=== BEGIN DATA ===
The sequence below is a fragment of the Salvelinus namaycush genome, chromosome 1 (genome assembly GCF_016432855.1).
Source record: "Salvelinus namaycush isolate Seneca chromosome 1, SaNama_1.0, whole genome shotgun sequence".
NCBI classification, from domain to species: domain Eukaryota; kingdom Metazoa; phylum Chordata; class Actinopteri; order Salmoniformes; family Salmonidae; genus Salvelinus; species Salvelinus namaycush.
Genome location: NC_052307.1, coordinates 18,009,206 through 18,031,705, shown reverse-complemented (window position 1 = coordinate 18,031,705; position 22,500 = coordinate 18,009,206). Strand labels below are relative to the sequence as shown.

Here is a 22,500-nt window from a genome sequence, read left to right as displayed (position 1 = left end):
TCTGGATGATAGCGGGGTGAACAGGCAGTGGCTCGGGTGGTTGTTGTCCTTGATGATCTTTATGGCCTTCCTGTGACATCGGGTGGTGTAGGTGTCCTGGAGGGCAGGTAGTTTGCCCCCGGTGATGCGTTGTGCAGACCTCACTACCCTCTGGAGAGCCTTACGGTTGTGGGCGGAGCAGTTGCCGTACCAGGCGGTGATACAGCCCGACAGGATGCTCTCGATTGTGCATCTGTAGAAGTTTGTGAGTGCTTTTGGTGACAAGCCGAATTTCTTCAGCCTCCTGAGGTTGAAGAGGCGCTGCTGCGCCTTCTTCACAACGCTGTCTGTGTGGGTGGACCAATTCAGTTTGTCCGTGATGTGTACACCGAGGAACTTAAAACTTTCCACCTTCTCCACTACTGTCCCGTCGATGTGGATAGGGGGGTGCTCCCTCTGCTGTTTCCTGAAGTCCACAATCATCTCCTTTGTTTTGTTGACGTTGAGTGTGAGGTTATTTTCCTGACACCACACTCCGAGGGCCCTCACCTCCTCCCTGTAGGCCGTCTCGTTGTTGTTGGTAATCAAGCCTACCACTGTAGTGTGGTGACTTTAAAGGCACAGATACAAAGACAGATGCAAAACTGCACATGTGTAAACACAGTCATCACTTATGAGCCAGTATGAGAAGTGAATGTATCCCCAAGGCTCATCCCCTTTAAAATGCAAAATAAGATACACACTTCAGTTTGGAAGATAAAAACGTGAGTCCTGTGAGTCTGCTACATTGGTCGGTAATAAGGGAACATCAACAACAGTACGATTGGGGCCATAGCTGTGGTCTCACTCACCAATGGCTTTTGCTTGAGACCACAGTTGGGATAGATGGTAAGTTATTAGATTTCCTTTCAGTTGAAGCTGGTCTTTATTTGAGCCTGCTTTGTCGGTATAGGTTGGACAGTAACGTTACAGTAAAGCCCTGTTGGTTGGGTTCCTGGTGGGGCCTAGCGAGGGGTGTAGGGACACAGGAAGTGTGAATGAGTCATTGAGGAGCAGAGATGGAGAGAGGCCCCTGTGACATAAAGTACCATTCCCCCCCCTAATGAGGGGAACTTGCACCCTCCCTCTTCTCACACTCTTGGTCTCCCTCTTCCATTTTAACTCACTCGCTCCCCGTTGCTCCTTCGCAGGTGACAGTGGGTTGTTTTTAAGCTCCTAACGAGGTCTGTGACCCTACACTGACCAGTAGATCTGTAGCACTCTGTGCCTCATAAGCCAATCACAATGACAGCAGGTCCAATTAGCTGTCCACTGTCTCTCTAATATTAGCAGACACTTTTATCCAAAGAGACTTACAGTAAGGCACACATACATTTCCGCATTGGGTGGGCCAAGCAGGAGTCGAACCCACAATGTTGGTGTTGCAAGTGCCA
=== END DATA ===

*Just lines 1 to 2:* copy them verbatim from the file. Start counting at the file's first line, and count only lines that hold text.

The sequence below is a fragment of the Salvelinus namaycush genome, chromosome 1 (genome assembly GCF_016432855.1).
Source record: "Salvelinus namaycush isolate Seneca chromosome 1, SaNama_1.0, whole genome shotgun sequence".